For director Murali K. Thalluri, 2:37 was his debut feature film.  He is reportedly working on a second feature film (twothirty7.com) however I could not find any information about any such film. 

Producer “Kent Smith is the founding partner of the KoJo Group he is a cinematographer and executive producer, he has worked on Wolf Creek (2005) as a second director of photography (twothirty7.com). 

Nick Matthews who was cinematographer, co-editor and producer of 2:37 had “worked in camera departments in Europe on productions such as the Steven Spielberg / Tom Hanks HBO series Band of Brothers, the Hugh Grant movie About a Boy, and the BBC miniseries Armadillo”(twothirty7.com) before he helped Thalluri make 2:37.  He has since done more photography work, which have been nominated and also won various awards in Australia.  Together with Murali K. Thalluri, he has started a production company called M2 Entertainment. 

Dale Roberts was editor of 2:37, which was also his first feature length film.  He is director of the KoJo group.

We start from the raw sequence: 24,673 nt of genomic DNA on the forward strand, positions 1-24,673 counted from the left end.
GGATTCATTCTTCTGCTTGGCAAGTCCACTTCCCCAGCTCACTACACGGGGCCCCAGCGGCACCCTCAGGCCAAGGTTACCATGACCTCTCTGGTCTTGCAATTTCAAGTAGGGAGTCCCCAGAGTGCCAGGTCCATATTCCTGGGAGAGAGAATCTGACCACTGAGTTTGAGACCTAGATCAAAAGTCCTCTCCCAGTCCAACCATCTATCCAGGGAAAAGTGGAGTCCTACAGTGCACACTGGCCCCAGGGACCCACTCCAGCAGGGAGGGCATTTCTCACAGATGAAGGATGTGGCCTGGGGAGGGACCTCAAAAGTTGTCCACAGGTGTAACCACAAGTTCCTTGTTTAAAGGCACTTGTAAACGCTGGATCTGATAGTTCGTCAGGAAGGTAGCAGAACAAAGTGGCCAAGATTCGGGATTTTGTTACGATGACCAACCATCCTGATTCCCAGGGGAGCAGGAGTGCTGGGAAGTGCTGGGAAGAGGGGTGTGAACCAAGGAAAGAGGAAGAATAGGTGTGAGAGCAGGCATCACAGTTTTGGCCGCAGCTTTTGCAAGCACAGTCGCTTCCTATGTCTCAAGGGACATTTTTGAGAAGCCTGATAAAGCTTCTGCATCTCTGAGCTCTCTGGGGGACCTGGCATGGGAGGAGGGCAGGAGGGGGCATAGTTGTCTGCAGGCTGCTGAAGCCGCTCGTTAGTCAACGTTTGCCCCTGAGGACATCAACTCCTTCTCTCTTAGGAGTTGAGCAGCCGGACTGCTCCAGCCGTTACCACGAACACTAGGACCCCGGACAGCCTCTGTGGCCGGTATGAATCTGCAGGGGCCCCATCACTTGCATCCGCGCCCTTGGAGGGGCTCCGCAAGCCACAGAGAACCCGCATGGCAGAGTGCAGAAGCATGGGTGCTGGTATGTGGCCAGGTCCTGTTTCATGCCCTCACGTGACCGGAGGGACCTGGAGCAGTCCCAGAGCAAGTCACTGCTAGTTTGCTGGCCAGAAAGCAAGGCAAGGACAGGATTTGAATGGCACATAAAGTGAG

Dale also works as the post-production producer for the Kojo Group and has worked on films such as “Hearts in Atlantis”, “Snow Falling on Cedars”, “Wolf Creek” and “Black and White”.  This role has seen Dale work with studios such as The Weinstein Company, Warner Brothers, Castlerock and Universal Pictures.

Marty Pepper was the visual effects artist and colourist of 2:37 and has reportedly had 18 years experience as a visual artist before being part of the film. 

Marty has spent the past 3 years developing a digital film flow path that recently culminated in the delivery of films like WOLF CREEK, ELEPHANT TALES and 2:37 and is currently working on Greg McLean's latest feature ROGUE.  (twothirty7.com)

Mark Tschanz was composer for five films including Teknolust (2002) before he was a composer for 2:37 and has composed for one film since.  He has also composed for television and appeared in the soundtracks of several films (imdb.com).